Twenty four years ago a painting by Barnett Newman ignited a firestorm in Canada.
“In titles I try to evoke the emotional complex that I was under.” – Barnett Newman (1905-1970)
Which leads me to ask…what qualifies as art, especially in the increasingly bizarre world of modern art?
From Malevich’s Black Square, a pure black canvas, to DuChamp’s Fountain, a urinal turned upside down, modern art can take on forms from the bizarre to the mundane. This leaves many people wondering, how can these seemingly simple pieces become famous works of art?
In 1990, The National Gallery of Canada made a controversial purchase of a well-known contemporary painting by Newman entitled “Voice of Fire” referred to as “the biggest art scandal in the country.” The painting is almost 18 feet tall and features a simple red stripe on a blue background. Although Voice of Fire hung peacefully on loan in the gallery for two years, it was the subject of public outcry when, in the spring of 1990, the gallery decided to purchase the painting for $1.76 million. More than two decades later, the almost $1.8-million price might sound modest, but it seemed extravagant then.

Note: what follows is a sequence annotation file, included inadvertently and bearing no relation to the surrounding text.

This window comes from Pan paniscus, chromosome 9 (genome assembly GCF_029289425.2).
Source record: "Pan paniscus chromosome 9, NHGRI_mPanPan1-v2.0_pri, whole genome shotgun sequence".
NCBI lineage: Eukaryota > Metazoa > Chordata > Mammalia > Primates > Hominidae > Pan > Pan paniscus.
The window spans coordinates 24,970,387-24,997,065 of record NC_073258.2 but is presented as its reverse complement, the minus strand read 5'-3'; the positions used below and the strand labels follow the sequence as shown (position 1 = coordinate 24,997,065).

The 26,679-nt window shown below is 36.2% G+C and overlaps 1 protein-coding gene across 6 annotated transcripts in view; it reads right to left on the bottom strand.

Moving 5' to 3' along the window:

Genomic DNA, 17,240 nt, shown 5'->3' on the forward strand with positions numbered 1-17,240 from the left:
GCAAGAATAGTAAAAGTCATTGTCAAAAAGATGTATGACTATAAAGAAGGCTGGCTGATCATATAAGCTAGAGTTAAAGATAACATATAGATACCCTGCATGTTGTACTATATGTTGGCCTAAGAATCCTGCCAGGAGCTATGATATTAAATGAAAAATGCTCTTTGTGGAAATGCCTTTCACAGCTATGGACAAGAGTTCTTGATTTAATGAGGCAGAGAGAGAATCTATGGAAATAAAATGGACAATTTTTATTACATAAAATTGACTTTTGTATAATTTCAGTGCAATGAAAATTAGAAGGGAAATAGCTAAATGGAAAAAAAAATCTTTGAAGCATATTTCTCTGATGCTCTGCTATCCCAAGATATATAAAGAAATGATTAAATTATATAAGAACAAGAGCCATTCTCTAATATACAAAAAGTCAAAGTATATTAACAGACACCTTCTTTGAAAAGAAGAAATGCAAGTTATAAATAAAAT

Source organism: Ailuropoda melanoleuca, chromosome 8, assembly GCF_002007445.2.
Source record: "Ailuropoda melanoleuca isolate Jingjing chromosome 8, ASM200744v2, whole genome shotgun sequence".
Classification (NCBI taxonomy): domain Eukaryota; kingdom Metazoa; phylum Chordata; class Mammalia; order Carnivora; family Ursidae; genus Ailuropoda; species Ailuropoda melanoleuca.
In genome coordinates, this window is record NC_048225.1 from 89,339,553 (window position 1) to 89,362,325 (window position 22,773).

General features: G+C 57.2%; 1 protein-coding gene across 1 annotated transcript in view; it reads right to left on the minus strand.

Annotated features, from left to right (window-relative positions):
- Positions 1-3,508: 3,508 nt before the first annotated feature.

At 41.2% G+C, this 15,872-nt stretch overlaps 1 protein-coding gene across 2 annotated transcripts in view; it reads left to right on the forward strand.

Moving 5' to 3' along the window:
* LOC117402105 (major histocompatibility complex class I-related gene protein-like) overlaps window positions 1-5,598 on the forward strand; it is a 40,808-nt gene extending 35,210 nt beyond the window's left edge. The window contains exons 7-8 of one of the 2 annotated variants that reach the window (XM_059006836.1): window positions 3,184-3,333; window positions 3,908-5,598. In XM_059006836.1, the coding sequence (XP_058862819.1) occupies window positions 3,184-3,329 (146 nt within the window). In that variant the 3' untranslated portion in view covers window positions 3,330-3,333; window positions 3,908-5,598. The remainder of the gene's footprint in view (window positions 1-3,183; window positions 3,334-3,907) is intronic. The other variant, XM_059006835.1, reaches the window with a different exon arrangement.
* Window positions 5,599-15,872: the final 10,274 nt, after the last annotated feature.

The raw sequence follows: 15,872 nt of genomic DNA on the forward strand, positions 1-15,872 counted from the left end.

As Capital News reported, the purchase was so highly contested by the public and the media that it was taken all the way to the House of Commons and sparked a fad of T-shirts and ties patterned after the painting.
If the fuss over the price seems quaint in hindsight, the deeper question is: Can three stripes, no matter how monumentally presented, be considered an important creation?—is not so easily dismissed.
The popular sentiment was that nearly 1.8 million of the tax payer’s dollars was a colossal waste of money for a painting widely dismissed as three stripes of colour. “My kid could have painted that” about sums it up (ignorantly if I may say so), with a fair sprinkling of “He’s not even Canadian!”
But supporters of the acquisition held that fine art shouldn’t have to be accessible; it’s there to challenge, and to push the boundaries. Newman’s work did that, especially when on display in the Gallery, where its enormous size and bold colours really were quite startling to behold. Plus, it was a work of some relevance to Canadians, even if Newman was an American painter: it had hung in the geodesic dome American Pavillion at Expo67 in Montreal.
Limiting his colours to red and blue, he created this powerful vertical canvas to be suspended from the dome’s ceiling. While it appears simple in form, Voice of Fire conveys a range of meanings. Newman intended the work to be studied from a short distance; its enormous scale transforms the space and tests our sensory experience.
If the painting was sold today it would be worth in the area of $70 million.
Newman was born in New York City, the son of Jewish immigrants from Poland. He was known to be an articulate writer and spokesman for modern art. Newman was also very spiritual and saw his work as such. The Voices of Fire title comes from the biblical voice from the burning bush.
Taken from QueensJournal.ca & Maclean’s.ca